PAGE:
3. Clean energy backed by storage and firming is the lowest-cost way to power our homes and businesses

AEMO modelled over a thousand different scenarios to determine the lowest-cost way to supply reliable, affordable and clean electricity to Australians. The result? Renewables, backed by storage. This is because solar and wind projects are quick to build, cheap to run, and most importantly, the sun and wind are freely available forever! This not only keeps electricity affordable, it protects Australians against international price shocks caused by volatility in the coal, oil and gas markets. 

4. More Aussies will directly benefit from rooftop solar

The roadmap shows that more and more of our electricity needs will be met by everyday Australians taking their power bills into their own hands with rooftop solar, as well as household or community batteries.

The market operator expects more Aussies to take up rooftop solar in the years ahead, and pair their rooftop solar with household batteries as they become cheaper. AEMO expects the amount of electricity that everyday Australians make and use to increase from around ten percent today to nearly a third of Australia’s energy production by 2030.

5. Batteries and pumped hydro will keep our grid reliable, with gas playing a limited role

Different types of renewable energy, like wind and solar, complement each other to provide power around the clock. Our energy system can also store energy up at times when it’s abundant through large- and small-scale batteries and pumped hydro, to make it available later on when we need it. In other words, just as it doesn’t rain all the time but we can access water whenever we want, AEMO’s roadmap confirms that a mix of solar, wind, hydro and storage can power our homes, industry and businesses 24/7.    

Gas is a polluting fossil fuel which can be just as bad for the climate as coal. It only plays a small and shrinking role in our grid, and this will shrink. Since its last roadmap was released in 2022, AEMO has reduced the amount of gas-powered electricity generation it’s expecting in our energy mix moving forward. Gas is forecast to generate less than 2 percent of our electricity in 2030 – only being brought online at the rare times that other sources aren’t available. Gas is often the most expensive source of energy in the market today, with high international prices for this fossil fuel playing a big part in driving up household power bills over the past few years. 

6. Nuclear power doesn’t make sense for Australia

The 2024 roadmap does not analyse nuclear power. That’s because nuclear energy is banned under Australian law (at state and federal levels) and, as a result, AEMO cannot include nuclear power in its roadmap. AEMO’s job is to find the most affordable and reliable path for delivering electricity across Australia in the years ahead. The roadmap noted that nuclear generation is one of the most expensive ways to generate electricity, while renewables are the cheapest – particularly in Australia with our abundant sunshine and wind.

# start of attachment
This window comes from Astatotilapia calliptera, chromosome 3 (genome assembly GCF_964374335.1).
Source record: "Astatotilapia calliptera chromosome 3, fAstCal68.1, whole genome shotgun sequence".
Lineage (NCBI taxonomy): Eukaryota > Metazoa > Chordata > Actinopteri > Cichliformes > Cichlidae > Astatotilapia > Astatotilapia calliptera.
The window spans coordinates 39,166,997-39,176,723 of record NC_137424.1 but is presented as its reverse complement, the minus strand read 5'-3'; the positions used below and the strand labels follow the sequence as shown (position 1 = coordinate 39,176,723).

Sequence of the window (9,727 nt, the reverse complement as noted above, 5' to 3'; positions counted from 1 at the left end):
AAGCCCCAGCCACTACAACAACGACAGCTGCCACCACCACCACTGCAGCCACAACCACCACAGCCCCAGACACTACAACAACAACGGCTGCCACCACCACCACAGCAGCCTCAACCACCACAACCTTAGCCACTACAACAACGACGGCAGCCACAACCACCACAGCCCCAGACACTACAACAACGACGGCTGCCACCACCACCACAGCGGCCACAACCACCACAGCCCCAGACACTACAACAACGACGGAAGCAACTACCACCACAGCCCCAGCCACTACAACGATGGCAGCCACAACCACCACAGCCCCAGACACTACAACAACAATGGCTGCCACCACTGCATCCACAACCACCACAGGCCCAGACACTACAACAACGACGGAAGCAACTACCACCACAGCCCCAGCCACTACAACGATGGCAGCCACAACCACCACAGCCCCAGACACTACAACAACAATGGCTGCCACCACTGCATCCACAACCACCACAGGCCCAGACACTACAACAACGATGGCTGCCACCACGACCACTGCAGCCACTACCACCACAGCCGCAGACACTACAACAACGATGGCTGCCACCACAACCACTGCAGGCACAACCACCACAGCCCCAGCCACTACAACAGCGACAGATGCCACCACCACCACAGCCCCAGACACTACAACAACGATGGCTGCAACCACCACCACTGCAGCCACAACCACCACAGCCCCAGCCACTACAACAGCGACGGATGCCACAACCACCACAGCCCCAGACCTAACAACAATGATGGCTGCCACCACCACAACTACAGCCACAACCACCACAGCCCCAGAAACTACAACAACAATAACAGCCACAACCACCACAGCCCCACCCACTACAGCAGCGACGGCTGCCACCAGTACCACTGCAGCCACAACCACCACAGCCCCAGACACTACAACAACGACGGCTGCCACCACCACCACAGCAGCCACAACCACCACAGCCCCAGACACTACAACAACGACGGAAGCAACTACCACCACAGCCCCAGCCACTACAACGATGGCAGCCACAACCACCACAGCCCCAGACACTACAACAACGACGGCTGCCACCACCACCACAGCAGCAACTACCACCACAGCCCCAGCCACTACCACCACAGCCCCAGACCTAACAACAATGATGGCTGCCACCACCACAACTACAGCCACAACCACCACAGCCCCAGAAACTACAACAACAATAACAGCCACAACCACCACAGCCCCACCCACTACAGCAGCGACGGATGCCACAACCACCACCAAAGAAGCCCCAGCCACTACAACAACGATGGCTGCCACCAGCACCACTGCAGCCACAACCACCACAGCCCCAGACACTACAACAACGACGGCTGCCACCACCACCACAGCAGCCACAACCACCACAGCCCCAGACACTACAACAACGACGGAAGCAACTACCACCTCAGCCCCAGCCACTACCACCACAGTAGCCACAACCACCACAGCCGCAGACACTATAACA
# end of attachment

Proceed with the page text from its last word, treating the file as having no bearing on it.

Find out more about why nuclear isn’t right for Australia here

When it comes to nuclear, speed is also a big problem. AEMO says, “the time it would take to design and build nuclear generation, would be too slow to replace retiring coal fired generation.” Building nuclear reactors in Australia is forecast to take at least 15 years because we don’t have an established industry here and would be starting from scratch. 

Later is too late when all coal generators are closing within the next 15 years and we need to slash climate pollution further and faster today to protect Australians against unnatural disasters at their doorstep. This roadmap confirms clean energy, not nuclear, is the option that meets Australia’s energy needs.  

So, what’s the bottom line?

The experts at AEMO say renewable energy from the sun and wind, backed by storage, is the best way to power Australia in the coming decades. Not only is it our lowest-cost option, it’s also the most reliable and our best bet for getting replacement power online before more coal generators close down. The roadmap underscores that we’re well on the way to building the clean energy system we need. Australia should stick to the path we’re already on, and accelerate our progress, to deliver a reliable and affordable energy system that can cleanly power Australia for generations to come.